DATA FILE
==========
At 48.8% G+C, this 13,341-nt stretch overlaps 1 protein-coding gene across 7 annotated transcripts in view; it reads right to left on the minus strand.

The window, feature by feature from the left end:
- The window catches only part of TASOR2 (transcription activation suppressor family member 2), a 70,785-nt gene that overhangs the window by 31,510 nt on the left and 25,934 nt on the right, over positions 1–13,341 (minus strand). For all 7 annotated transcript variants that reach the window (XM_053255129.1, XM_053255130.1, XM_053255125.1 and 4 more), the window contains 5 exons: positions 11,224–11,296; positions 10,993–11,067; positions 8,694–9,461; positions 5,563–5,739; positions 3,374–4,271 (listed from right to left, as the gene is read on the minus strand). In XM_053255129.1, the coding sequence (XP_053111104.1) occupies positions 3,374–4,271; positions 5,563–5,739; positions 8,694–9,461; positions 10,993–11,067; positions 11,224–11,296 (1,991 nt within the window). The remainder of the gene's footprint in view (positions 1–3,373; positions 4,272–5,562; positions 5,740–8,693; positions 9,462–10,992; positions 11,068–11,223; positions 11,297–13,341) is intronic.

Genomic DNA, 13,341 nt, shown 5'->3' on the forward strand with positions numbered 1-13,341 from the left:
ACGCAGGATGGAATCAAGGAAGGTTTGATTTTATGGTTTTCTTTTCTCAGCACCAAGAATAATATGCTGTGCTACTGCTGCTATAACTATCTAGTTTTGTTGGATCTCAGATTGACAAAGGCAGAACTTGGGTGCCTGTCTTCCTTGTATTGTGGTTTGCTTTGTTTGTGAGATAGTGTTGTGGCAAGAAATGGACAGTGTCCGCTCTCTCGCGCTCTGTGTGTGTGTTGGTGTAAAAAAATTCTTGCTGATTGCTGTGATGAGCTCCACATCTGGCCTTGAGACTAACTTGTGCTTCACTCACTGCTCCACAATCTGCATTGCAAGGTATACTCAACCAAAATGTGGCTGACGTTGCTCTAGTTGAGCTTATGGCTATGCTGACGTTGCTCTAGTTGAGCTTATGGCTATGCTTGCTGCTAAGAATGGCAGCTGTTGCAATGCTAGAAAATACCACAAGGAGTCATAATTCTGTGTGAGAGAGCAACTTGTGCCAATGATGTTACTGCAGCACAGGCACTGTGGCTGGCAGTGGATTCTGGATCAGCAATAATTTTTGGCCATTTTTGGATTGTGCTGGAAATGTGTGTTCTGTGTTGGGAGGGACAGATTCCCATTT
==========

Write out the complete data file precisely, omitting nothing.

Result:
At 48.8% G+C, this 13,341-nt stretch overlaps 1 protein-coding gene across 7 annotated transcripts in view; it reads right to left on the minus strand.

The window, feature by feature from the left end:
- The window catches only part of TASOR2 (transcription activation suppressor family member 2), a 70,785-nt gene that overhangs the window by 31,510 nt on the left and 25,934 nt on the right, over positions 1–13,341 (minus strand). For all 7 annotated transcript variants that reach the window (XM_053255129.1, XM_053255130.1, XM_053255125.1 and 4 more), the window contains 5 exons: positions 11,224–11,296; positions 10,993–11,067; positions 8,694–9,461; positions 5,563–5,739; positions 3,374–4,271 (listed from right to left, as the gene is read on the minus strand). In XM_053255129.1, the coding sequence (XP_053111104.1) occupies positions 3,374–4,271; positions 5,563–5,739; positions 8,694–9,461; positions 10,993–11,067; positions 11,224–11,296 (1,991 nt within the window). The remainder of the gene's footprint in view (positions 1–3,373; positions 4,272–5,562; positions 5,740–8,693; positions 9,462–10,992; positions 11,068–11,223; positions 11,297–13,341) is intronic.

Genomic DNA, 13,341 nt, shown 5'->3' on the forward strand with positions numbered 1-13,341 from the left:
ACGCAGGATGGAATCAAGGAAGGTTTGATTTTATGGTTTTCTTTTCTCAGCACCAAGAATAATATGCTGTGCTACTGCTGCTATAACTATCTAGTTTTGTTGGATCTCAGATTGACAAAGGCAGAACTTGGGTGCCTGTCTTCCTTGTATTGTGGTTTGCTTTGTTTGTGAGATAGTGTTGTGGCAAGAAATGGACAGTGTCCGCTCTCTCGCGCTCTGTGTGTGTGTTGGTGTAAAAAAATTCTTGCTGATTGCTGTGATGAGCTCCACATCTGGCCTTGAGACTAACTTGTGCTTCACTCACTGCTCCACAATCTGCATTGCAAGGTATACTCAACCAAAATGTGGCTGACGTTGCTCTAGTTGAGCTTATGGCTATGCTGACGTTGCTCTAGTTGAGCTTATGGCTATGCTTGCTGCTAAGAATGGCAGCTGTTGCAATGCTAGAAAATACCACAAGGAGTCATAATTCTGTGTGAGAGAGCAACTTGTGCCAATGATGTTACTGCAGCACAGGCACTGTGGCTGGCAGTGGATTCTGGATCAGCAATAATTTTTGGCCATTTTTGGATTGTGCTGGAAATGTGTGTTCTGTGTTGGGAGGGACAGATTCCCATTT